On May 23, 2016, Indonesian President Jokowi was opening the Indonesian Young Entrepreneurs Association Jamboree in Bandung with an important message to the crowd, “dare to compete.” According to the President, Indonesia’s young and budding entrepreneurs have passion but they may lack the courage or skills to act
A few hours away in Melbourne, Indonesian student, Fiyona Alidjurnawan, was doing just that. Like many young would-be entrepreneurs, Alidjurnawan wasn’t sure whether or not to make the leap into entrepreneurship, but knew to act on her dreams she needed to develop her skill base first. “Like the saying goes, you need to have wings before you can fly” she laughs.
Alidjurnawan was part of the inaugural Master of Entrepreneurship cohort at the University of Melbourne and agrees with the President that Indonesia is ready for start-up success: “I was recently reading about the similarities between the Indonesia now and China in 2008 (in terms of entrepreneurship). With the 4th largest population in the world, Indonesia is a huge investment opportunity for start-ups”. We sat down with Alidjurnawan to find out about her experience, next steps and that ‘Friday Feeling’.
A lot of people think Entrepreneurs are from the tech or Engineering sectors, but you’re coming at it from a completely different angle aren’t you?
Yes, I LOVE fashion and styling as you can see from my Instagram (@fiyonana), but I’ve always wanted to be an entrepreneur. My mom is a fashion designer so I guess I learnt to love fashion from her and I still work as a free-lance fashion journalist. When it came to entrepreneurship, I wanted to continue my passion for fashion. So you’re right, I wasn’t sure if the Master of Entrepreneurship would suit someone like me.
During my final year of studying fashion and textile merchandising I completed a project on “Creating a Successful Fashion Business Model in Indonesia”. After interviewing a few executives on the topic, I realized how the market is changing so fast, while most of the businesses in Indonesia remain traditional. I knew I had to learn what I lacked, I’m just lucky The University of Melbourne started an entrepreneurship degree just when I was looking.
The Master of Entrepreneurship is taught at the Wade Institute on the grounds of the University of Melbourne’s Ormond College. So I went along to their Open Day to see if it was the right fit for me. After speaking with the team there I loved the practical curriculum and the really strong connection that the Wade Institute has with mentors and leading entrepreneurs from so many different industries in Australia. I think what sealed the deal for me was speaking with the Wade Institute General Manager, Georgia MacDonald, who is really supportive of encouraging more female entrepreneurs.
What were some of the highlights of the degree for you?
I have to say the highlight of my experience was the “Friday Feels”, which is a weekly session we ran which came of a subject called ‘The Entrepreneur Within’. In the subject you are taught to be self-aware regarding what kind of Entrepreneur you want to become.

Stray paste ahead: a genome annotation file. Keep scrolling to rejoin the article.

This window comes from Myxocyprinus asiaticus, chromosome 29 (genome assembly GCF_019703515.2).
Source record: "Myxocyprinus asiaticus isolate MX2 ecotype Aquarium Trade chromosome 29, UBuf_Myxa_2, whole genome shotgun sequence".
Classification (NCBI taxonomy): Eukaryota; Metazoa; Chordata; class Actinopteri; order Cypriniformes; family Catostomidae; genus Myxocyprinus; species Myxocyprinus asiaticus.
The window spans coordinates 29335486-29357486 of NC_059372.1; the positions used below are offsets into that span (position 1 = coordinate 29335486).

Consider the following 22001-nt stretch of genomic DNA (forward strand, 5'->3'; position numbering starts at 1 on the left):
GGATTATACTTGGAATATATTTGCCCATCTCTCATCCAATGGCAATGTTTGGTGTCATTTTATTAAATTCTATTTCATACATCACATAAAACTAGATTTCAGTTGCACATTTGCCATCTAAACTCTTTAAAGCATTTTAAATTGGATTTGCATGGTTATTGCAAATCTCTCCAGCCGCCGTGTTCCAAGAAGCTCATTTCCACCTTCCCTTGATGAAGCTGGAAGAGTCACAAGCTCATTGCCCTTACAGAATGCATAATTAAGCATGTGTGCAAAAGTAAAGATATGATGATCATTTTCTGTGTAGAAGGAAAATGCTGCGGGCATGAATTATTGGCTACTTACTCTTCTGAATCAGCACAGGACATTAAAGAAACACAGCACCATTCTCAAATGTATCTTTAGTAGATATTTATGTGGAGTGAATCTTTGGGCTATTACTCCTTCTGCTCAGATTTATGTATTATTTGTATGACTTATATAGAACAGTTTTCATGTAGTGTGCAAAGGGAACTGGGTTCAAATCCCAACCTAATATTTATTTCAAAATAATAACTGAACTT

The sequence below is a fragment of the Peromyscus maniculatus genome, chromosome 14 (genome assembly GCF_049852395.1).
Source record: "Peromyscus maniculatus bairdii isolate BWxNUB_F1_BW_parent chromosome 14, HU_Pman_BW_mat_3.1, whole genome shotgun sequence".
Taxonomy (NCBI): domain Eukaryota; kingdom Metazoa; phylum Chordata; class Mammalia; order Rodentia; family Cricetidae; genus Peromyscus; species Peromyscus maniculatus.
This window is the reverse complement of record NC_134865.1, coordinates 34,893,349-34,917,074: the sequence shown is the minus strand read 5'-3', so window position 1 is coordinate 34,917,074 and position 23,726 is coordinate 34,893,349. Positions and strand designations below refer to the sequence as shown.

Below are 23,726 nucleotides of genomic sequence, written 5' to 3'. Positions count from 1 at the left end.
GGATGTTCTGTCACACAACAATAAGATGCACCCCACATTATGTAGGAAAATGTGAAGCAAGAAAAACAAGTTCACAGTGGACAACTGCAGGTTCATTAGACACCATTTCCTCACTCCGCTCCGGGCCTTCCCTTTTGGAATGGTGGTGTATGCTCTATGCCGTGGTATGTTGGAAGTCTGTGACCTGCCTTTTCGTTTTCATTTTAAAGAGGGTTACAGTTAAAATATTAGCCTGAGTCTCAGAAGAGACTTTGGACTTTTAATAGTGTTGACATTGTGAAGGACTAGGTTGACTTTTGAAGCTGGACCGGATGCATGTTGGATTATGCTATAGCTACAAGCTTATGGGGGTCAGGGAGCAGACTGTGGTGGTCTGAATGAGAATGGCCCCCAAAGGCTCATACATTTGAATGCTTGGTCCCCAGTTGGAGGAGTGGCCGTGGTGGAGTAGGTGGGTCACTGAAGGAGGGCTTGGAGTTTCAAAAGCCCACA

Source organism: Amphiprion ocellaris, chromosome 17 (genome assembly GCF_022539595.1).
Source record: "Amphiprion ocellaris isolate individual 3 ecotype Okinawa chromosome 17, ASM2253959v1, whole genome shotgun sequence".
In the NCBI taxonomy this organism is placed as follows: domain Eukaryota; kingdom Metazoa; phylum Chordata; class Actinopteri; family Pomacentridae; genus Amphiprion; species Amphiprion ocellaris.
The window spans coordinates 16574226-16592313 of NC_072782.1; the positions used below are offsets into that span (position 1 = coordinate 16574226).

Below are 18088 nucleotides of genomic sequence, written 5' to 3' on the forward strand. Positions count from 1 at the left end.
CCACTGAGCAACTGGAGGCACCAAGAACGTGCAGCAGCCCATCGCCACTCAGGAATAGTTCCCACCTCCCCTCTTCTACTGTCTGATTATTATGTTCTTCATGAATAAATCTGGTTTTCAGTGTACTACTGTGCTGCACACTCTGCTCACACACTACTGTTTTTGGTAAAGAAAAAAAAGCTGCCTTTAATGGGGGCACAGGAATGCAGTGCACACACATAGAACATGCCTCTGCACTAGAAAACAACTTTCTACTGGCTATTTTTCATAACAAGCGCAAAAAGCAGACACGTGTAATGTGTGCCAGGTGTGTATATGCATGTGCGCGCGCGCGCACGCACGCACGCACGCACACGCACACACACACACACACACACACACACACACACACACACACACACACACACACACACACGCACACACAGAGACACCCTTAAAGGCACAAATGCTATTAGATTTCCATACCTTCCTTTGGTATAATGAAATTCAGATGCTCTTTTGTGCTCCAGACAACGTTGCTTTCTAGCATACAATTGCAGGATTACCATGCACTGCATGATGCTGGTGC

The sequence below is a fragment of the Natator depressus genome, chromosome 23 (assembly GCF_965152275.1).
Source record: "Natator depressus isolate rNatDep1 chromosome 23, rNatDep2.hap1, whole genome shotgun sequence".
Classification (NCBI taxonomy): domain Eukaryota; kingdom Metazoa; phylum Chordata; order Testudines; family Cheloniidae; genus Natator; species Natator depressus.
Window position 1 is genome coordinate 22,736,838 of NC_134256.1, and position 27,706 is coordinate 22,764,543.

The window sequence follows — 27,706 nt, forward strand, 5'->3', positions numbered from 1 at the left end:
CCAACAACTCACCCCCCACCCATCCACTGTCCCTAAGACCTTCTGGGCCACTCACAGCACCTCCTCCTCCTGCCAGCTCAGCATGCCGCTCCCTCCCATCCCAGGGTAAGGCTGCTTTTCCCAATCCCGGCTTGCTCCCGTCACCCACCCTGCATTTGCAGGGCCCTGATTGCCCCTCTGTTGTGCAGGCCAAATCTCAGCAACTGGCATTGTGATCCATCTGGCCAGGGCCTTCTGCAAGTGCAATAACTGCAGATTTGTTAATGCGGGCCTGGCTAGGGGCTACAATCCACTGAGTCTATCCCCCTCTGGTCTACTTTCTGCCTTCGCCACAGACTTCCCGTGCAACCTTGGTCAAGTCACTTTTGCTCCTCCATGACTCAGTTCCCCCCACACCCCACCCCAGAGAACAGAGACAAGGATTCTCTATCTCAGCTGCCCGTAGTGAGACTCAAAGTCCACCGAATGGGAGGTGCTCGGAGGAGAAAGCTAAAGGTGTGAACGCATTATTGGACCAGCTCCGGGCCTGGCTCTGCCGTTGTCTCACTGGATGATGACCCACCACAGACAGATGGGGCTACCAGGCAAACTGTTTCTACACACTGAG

It involved questioning your ethics and morals while sharing your hopes and dreams for the future. It became a very intimate Friday for me, where the people I just met that year would learn more about me then my best friend. I must say after the Friday Feels, the cohort felt more of like a family than a class.
An important lesson for entrepreneurs is learning from failure. In the Master of Entrepreneurship each student creates their own start-up, but you decided not to pursue yours. Why was that?
I was working on a start-up called Ikora, an innovative online marketplace that combines social media and e-commerce. But the more I thought about it, I wasn’t aligned with the purpose of the company, the same way my co-founders were. Ikora’s goal was to increase consumption from customers to become profitable and profit is the key goal of many start-ups.
Congratulations on completing the Master of Entrepreneurship! What are your future plans?
Thank you! It’s safe to say that it’s the best decision I’ve made to date. I’ve just returned to Indonesia so my plan this year is to maximize my impact in Indonesia’s entrepreneur and startup ecosystem and help them reach full potential. I think Indonesian people have an entrepreneurial mind-set however the majority are often not familiar with the concepts or jargon, especially around the venture capital world.
To my knowledge there isn’t a degree like the Master of Entrepreneurship in Indonesia and while I think there has been a lot of development in the start-up scene here, Indonesia still needs time before the majority of population understands entrepreneurship. I really hope to share a lot of the knowledge I’ve gained as well as look toward creating my own start-up soon.
In 2015 President Widodo created a non-ministerial department for the Creative Economy, Bekraf (Badan Economy Kreatif Indonesia). It is responsible for the development of 16 subsectors, which includes fashion, architecture, music, culinary, writing, art, and more. My plan for 2017 is to help this department in the fashion sub-sector, with my background in fashion and new skills entrepreneurship.
This article was originally published in Newsroom, by the Faculty of Business and Economics, The University of Melbourne.